A Typical Itinerary

  • Day 1: Arrival, welcome, research overview
  • Days 2–9: Catching sea turtles, snorkeling habitat surveys, one free day for recreation
  • Day 10: Departure

HOW YOU WILL HELP

When you arrive, you will be trained in all research activities. Depending on your team's location, field work includes the following tasks:
Catch and tag sea turtles
Catch and tag sea turtles

From a boat or in tidal creeks, assist researchers in tracking turtles and when spotted, snorkel to catch the turtle or set up a seine net. The team will work to take a tissue sample and tag, measure, and weigh the turtle. If you're not up for swimming, don't worry: there is plenty to do on the boat.

Snorkel through turtle habitats
Snorkel through turtle habitats

Explore places turtles feed in order to collect environmental data, such as water depth and temperature. You’ll also collect plant tissue samples and record GPS locations.

Field conditions and research needs can lead to changes in the itinerary and activities. We appreciate your cooperation and understanding.

FEEDBACK & QUESTIONS

7 Reviews on this Expedition

If you have been on this expedition, others considering attending would love to hear about your experience.
Melissa Posey | August 20, 2019
I am so thankful I was able to go on this expedition and cannot say enough good things about it! We had such a wonderful trip with amazing scientists and teens. The scientists on this expedition were extremely knowledgeable, fun, and outgoing. We were able to truly dive into understanding why the sea turtle populations are declining in the Bahamas and help with the conservation efforts on Abaco. The teens helped with everything – from tracking down the turtles to collecting measurements and photos. It is an absolutely beautiful place to be doing science. I would recommend this expedition to anyone who is adventurous, curious, and loves learning more about our wonderful world and the creatures that inhabit it!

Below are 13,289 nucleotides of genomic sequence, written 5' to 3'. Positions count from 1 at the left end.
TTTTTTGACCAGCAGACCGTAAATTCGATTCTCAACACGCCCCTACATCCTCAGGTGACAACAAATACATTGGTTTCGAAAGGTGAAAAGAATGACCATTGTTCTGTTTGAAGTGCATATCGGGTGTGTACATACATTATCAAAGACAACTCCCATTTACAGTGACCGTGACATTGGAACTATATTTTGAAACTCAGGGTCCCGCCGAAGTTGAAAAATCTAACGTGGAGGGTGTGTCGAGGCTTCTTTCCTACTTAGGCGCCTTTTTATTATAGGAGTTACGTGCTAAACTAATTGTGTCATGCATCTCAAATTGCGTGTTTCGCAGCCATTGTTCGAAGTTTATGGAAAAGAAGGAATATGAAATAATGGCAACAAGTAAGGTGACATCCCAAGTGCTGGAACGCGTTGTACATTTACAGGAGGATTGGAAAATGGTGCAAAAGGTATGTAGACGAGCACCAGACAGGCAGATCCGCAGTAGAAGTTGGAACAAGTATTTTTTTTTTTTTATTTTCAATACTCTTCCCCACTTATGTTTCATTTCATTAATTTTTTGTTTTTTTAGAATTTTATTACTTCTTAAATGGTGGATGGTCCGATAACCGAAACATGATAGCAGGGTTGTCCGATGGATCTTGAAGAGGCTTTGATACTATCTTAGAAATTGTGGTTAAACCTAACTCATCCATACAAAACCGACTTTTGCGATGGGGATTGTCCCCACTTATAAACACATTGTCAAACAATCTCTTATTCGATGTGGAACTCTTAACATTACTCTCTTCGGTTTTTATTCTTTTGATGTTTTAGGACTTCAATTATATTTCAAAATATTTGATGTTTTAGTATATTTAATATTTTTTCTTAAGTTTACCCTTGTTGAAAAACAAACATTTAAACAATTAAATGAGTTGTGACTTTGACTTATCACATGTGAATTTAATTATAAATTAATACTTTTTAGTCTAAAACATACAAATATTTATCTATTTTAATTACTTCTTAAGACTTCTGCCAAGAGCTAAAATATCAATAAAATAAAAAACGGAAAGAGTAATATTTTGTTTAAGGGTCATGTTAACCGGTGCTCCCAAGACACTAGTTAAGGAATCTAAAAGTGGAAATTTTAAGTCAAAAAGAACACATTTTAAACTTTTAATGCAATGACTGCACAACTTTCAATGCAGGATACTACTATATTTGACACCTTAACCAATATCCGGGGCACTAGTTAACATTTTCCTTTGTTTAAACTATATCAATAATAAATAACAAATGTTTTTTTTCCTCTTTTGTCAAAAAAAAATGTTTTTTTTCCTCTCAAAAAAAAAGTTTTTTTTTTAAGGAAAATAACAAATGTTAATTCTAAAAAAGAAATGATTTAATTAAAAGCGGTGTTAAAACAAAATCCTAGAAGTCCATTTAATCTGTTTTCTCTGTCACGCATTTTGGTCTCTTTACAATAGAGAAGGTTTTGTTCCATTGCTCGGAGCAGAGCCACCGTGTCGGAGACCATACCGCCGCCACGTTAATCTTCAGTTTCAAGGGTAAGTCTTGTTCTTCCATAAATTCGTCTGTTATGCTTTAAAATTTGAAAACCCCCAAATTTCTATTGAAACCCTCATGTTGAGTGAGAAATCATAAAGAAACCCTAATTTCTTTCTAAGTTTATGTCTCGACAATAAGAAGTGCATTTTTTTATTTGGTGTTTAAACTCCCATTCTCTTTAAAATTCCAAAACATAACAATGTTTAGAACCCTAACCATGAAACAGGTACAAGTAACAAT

Julie Schilin | September 24, 2018
This was my first Earthwatch expedition and hopefully not my last. My expectations were well exceeded. The setting is stunning, a beautiful remote beach only 15 metres from the front door of our hut where we could regularly watch sunrise. We had a great group of people who were all happy to pitch in with anything that needed doing. Annabelle Brooks, our scientist, was not only very knowledgeable but also friendly with a great sense of fun. In the evenings you could just relax with a book around the coffee table, chat to fellow volunteers or attend an interesting lecture about turtles, sharks, fish or whatever were the expert subjects of Annabelle and the team. Each day out on the boat there was some free time to snorkel for fun, over a reef or have lunch on a beautiful deserted island, while watching the unique, beautiful clouds that gather over this area. I can't recommend this expedition highly enough.
Sheila MacFarlane | September 19, 2018
I've recently returned from a turtle tracking expedition on Andros and can honestly say I've never had such an incredible experience! I was nervously excited beforehand, having never done anything like this before, but every aspect of the trip was so well lead and organised by Annabelle Brooks (our esteemed marine scientist leader) and all the great staff at the Forfar Field Station, it totally made for an amazing trip. Annabelle and my fellow turtlers were a fantastic bunch of lovely ladies, a great mix of personalities and backgrounds and everyone made such a big effort to make it work for us all. If the opportunity arises again, I'll be on the next flight over to the Bahamas, to see if we can catch a few more of those speedy sea turtles. Huge thanks Annabelle, thanks Earthwatch. Memories to treasure!!